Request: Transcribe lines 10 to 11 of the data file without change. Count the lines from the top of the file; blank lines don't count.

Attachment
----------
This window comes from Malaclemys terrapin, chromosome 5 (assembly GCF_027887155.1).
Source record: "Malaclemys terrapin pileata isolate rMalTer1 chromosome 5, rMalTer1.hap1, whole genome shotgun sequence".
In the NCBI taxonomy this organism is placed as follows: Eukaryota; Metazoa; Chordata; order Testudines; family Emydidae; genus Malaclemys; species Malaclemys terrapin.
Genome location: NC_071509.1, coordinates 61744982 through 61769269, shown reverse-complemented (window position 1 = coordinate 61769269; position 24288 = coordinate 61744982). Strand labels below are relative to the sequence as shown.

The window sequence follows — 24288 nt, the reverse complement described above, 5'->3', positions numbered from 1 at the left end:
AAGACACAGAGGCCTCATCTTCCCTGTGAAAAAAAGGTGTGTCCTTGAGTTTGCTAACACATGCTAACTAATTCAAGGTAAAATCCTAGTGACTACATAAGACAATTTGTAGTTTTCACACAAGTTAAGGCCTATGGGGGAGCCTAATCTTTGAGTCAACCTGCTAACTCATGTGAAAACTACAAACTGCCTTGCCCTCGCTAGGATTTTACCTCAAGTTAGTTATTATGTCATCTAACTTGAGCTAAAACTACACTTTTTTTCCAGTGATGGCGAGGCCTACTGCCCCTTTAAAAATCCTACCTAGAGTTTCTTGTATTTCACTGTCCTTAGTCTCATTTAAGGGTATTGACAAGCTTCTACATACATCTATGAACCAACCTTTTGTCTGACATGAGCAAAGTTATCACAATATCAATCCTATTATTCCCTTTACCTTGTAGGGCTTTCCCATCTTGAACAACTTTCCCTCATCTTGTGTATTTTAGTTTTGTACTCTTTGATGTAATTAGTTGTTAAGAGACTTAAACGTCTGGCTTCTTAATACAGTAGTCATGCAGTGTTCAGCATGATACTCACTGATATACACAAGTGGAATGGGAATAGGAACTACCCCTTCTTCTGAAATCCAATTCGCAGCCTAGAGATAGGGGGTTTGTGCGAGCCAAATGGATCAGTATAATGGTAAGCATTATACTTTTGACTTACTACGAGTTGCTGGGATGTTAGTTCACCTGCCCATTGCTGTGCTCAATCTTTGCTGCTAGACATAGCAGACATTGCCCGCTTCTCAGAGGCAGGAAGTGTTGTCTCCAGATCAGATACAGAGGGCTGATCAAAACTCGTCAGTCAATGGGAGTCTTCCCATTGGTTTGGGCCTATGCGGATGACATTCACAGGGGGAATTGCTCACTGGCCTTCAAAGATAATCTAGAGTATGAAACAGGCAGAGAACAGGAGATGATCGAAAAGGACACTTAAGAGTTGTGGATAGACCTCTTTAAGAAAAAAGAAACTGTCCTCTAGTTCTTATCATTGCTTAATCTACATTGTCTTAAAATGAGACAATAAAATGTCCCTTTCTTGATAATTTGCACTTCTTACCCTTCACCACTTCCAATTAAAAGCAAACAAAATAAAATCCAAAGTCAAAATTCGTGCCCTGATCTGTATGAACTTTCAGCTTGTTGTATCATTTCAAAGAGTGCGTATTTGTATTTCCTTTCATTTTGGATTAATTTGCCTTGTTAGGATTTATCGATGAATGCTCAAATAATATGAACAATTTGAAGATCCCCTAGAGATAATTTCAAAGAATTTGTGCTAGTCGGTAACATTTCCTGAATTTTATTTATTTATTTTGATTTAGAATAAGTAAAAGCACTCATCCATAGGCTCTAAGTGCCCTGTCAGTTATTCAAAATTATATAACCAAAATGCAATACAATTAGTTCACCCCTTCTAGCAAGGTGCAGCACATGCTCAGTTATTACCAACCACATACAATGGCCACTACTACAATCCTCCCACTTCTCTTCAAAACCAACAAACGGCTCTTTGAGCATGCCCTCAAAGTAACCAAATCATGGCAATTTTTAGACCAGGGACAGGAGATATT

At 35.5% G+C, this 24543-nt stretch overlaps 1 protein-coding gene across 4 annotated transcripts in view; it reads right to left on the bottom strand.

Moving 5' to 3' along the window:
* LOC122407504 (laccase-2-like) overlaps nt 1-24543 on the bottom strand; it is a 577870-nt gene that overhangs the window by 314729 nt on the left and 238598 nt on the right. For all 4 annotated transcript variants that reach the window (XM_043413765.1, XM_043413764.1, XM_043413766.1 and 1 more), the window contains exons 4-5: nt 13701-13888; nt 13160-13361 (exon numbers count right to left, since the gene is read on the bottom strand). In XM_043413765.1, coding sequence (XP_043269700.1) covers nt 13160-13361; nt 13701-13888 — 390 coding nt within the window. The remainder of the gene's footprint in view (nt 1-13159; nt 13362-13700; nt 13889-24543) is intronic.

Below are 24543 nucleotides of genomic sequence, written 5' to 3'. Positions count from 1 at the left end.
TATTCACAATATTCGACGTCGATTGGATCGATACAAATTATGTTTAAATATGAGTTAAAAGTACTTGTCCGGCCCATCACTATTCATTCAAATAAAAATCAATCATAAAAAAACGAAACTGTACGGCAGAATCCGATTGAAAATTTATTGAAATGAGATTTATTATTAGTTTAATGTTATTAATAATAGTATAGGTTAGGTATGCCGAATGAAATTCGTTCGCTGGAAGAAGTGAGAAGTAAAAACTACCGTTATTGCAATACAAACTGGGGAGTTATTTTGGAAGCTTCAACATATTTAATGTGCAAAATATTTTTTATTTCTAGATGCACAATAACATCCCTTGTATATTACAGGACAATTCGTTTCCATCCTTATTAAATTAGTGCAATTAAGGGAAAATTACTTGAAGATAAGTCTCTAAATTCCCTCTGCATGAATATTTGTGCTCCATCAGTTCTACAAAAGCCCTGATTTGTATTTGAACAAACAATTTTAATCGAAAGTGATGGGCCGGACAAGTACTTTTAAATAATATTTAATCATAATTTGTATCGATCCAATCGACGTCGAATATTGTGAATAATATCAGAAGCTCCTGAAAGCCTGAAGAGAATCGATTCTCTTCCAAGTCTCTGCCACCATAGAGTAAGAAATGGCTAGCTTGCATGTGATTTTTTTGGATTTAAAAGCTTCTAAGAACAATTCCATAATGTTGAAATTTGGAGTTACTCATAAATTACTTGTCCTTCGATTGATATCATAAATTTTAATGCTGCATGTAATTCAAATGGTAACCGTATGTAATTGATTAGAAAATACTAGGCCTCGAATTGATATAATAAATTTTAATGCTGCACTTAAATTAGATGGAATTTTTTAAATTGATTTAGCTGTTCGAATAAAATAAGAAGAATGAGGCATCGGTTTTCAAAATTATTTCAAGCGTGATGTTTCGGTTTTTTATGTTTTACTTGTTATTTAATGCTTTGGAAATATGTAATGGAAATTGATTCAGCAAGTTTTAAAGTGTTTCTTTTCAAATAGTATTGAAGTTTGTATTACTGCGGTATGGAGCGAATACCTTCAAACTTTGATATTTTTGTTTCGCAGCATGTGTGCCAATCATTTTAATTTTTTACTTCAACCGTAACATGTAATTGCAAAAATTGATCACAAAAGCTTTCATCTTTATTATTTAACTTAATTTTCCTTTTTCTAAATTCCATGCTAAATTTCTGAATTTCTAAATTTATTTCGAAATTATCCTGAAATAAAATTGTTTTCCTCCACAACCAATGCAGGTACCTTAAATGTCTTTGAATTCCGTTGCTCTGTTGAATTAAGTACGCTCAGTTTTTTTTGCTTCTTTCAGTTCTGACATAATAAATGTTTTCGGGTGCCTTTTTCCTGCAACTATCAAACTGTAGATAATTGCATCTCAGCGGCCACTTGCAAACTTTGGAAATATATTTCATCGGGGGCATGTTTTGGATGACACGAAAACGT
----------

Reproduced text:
Below are 24543 nucleotides of genomic sequence, written 5' to 3'. Positions count from 1 at the left end.
TATTCACAATATTCGACGTCGATTGGATCGATACAAATTATGTTTAAATATGAGTTAAAAGTACTTGTCCGGCCCATCACTATTCATTCAAATAAAAATCAATCATAAAAAAACGAAACTGTACGGCAGAATCCGATTGAAAATTTATTGAAATGAGATTTATTATTAGTTTAATGTTATTAATAATAGTATAGGTTAGGTATGCCGAATGAAATTCGTTCGCTGGAAGAAGTGAGAAGTAAAAACTACCGTTATTGCAATACAAACTGGGGAGTTATTTTGGAAGCTTCAACATATTTAATGTGCAAAATATTTTTTATTTCTAGATGCACAATAACATCCCTTGTATATTACAGGACAATTCGTTTCCATCCTTATTAAATTAGTGCAATTAAGGGAAAATTACTTGAAGATAAGTCTCTAAATTCCCTCTGCATGAATATTTGTGCTCCATCAGTTCTACAAAAGCCCTGATTTGTATTTGAACAAACAATTTTAATCGAAAGTGATGGGCCGGACAAGTACTTTTAAATAATATTTAATCATAATTTGTATCGATCCAATCGACGTCGAATATTGTGAATAATATCAGAAGCTCCTGAAAGCCTGAAGAGAATCGATTCTCTTCCAAGTCTCTGCCACCATAGAGTAAGAAATGGCTAGCTTGCATGTGATTTTTTTGGATTTAAAAGCTTCTAAGAACAATTCCATAATGTTGAAATTTGGAGTTACTCATAAATTACTTGTCCTTCGATTGATATCATAAATTTTAATGCTGCATGTAATTCAAATGGTAACCGTATGTAATTGATTAGAAAATACTAGGCCTCGAATTGATATAATAAATTTTAATGCTGCACTTAAATTAGATGGAATTTTTTAAATTGATTTAGCTGTTCGAATAAAATAAGAAGAATGAGGCATCGGTTTTCAAAATTATTTCAAGCGTGATGTTTCGGTTTTTTATGTTTTACTTGTTATTTAATGCTTTGGAAATATGTAATGGAAATTGATTCAGCAAGTTTTAAAGTGTTTCTTTTCAAATAGTATTGAAGTTTGTATTACTGCGGTATGGAGCGAATACCTTCAAACTTTGATATTTTTGTTTCGCAGCATGTGTGCCAATCATTTTAATTTTTTACTTCAACCGTAACATGTAATTGCAAAAATTGATCACAAAAGCTTTCATCTTTATTATTTAACTTAATTTTCCTTTTTCTAAATTCCATGCTAAATTTCTGAATTTCTAAATTTATTTCGAAATTATCCTGAAATAAAATTGTTTTCCTCCACAACCAATGCAGGTACCTTAAATGTCTTTGAATTCCGTTGCTCTGTTGAATTAAGTACGCTCAGTTTTTTTTGCTTCTTTCAGTTCTGACATAATAAATGTTTTCGGGTGCCTTTTTCCTGCAACTATCAAACTGTAGATAATTGCATCTCAGCGGCCACTTGCAAACTTTGGAAATATATTTCATCGGGGGCATGTTTTGGATGACACGAAAACGT